After vinegar and lemon or lime juice, many American cooks would be hard put to name the world's next most popular sour flavoring. Yet tamarind, from the pods of a large tree grown throughout the tropics, is hardly a secret.
It adds its prune-like sourness to curry-style dishes and chutneys in India, pickles in Iran, sour and hot soups in Thailand, refreshing beverages in Latin America and to worcestershire sauce.
The edible pulp of the pod is savored like a fruit in West Africa even though the sugar it contains does little to mitigate its mouth-puckering sourness. In the Middle East and India a shabat (syrup) is made from cooking tamarind paste with sugar; it's kept on hand to be diluted and poured over ice whenever a thirst-quenching beverage is called for, or for making medicinal teas.
As a tonic, tamarind, rich in vitamins, is said to be good for the liver and kidneys; it's used to bring down a fever in Southern Asia and is a mild laxative. Tamarind also finds its way into jams, candies, cookies, cakes and relishes everywhere it grows.
The name comes from the Arabic tamr hindi, meaning "date of India." It is not a relative of the date, however, and while it has grown in India for centuries, the tree is thought to be native to tropical Africa.
Like lemon and vinegar, tamarind is usually added in a liquid form that is obtained by soaking and straining the pulp of the pod. The pods are 3 to 4 inches long and resemble fava beans. Tamarind in various forms is available in specialty and Asian markets specializing in Thai and Vietnamese staples.
When ripe, the way they are almost always sold, the brownish gray shells of the pods are often cracked, revealing the reddish brown pulp. Occasionally the immature pods, with a greenish cast, are sold in Southeast Asian markets to be cooked whole in soups or stews.
Ripe or unripe, the pods sell for about $2 a pound. For half as much one can buy just the pulp, which is perfectly acceptable for cooking. It comes in 8-ounce or 1-pound blocks, wrapped in clear plastic. Indian stores carry a liquid concentrate that eliminates soaking and straining but lacks the full flavor of the freshly soaked pulp.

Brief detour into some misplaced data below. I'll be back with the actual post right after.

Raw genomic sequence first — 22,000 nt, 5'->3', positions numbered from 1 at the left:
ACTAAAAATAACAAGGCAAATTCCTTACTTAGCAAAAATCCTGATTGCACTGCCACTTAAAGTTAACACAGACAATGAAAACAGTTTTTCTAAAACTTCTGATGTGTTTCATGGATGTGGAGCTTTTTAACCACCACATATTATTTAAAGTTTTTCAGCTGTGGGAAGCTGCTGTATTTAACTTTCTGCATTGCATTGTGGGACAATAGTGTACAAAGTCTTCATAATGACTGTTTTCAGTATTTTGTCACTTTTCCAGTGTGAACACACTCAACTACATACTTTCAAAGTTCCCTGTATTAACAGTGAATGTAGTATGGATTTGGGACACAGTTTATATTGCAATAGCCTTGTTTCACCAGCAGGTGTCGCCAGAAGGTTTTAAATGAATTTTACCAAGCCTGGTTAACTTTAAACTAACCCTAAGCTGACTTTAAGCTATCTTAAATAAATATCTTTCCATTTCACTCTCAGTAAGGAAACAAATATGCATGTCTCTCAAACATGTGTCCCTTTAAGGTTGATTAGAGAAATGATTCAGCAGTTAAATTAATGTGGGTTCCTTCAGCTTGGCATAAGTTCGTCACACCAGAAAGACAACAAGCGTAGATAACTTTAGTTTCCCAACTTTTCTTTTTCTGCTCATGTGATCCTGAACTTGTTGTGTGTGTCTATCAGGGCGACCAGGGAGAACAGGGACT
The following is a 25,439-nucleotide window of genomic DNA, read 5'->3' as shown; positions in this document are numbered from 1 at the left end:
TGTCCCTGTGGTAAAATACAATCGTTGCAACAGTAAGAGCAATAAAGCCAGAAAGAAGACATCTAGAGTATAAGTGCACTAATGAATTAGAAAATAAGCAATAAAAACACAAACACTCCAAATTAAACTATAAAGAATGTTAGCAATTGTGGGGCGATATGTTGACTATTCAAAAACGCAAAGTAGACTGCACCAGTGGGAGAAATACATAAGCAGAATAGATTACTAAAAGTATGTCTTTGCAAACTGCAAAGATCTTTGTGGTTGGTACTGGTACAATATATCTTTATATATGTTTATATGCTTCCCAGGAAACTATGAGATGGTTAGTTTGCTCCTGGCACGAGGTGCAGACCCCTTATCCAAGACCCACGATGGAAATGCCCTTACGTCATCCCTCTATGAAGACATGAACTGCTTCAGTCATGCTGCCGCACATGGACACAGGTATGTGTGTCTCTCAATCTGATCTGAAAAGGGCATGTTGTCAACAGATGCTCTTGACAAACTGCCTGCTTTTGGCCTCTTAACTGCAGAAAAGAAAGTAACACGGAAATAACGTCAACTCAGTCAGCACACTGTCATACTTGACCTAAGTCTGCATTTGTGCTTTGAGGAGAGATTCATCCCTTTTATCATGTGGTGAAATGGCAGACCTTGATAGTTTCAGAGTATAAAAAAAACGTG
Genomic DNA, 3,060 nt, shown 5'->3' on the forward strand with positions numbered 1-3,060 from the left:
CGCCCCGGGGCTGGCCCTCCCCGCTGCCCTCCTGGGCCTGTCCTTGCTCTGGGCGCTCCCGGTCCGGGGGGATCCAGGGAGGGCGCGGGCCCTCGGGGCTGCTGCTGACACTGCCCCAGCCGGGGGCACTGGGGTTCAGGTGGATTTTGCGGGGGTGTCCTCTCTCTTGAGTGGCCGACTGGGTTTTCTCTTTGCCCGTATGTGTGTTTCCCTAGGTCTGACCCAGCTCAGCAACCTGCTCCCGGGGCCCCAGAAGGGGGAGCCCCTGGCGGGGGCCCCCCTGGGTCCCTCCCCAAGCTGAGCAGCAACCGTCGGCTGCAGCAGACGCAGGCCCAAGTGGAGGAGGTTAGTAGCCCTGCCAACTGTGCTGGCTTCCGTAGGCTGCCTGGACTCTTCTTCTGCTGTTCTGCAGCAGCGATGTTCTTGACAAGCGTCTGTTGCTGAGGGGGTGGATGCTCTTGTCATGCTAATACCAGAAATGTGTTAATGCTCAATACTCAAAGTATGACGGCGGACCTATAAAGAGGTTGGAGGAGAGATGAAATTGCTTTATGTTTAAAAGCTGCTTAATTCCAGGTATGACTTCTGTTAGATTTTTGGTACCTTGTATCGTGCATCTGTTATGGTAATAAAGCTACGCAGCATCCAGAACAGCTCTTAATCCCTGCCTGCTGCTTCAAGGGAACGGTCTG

Recipes call for the amount of tamarind to be soaked in ball-shaped sizes, e.g., "the size of a walnut." To soak, simply take the amount of pulp called for from the brick -- if using a fresh pod, it first must be shelled -- put it in a bowl and soak it in hot water for 15 minutes. A ball 1-inch in diameter requires about 1/4 cup of water. After soaking, the fibrous material should be worked with the fingers while still in the liquid to remove every bit of pulp. This should be poured and worked through a fine-mesh strainer to extract all that is flavorful. The resulting liquid is added when called for. It should be pointed out that although the fresh pods must be peeled, the pulp will dissolve faster and, as a rule, will be less fibrous than that from the brick. TAMARIND GINGER RELISH (India) (Makes about 1 1/2 cups)
This smooth textured relish goes well with fried foods. It should keep in the refrigerator for two weeks or more.
1/4 pound tamarind pulp (2-inch ball)
1 tablespoon or more chopped fresh ginger
2 red chilies, cut into 1/4-inch cubes
1/2 cup brown sugar
2 teaspoons cumin seeds, pan-toasted and ground
1/2 teaspoon white pepper
2 teaspoons salt or to taste
Soak the tamarind for 30 minutes in 1 cup of water that has been brought to a boil. When soaked, work the pulp with the fingers to loosen it, then pour the liquid through a fine mesh strainer, again working the pulp to push as much through the strainer as possible.
Stir the rest of the ingredients into the tamarind liquid until the sugar dissolves. Allow the relish to rest for 4 hours or overnight before serving.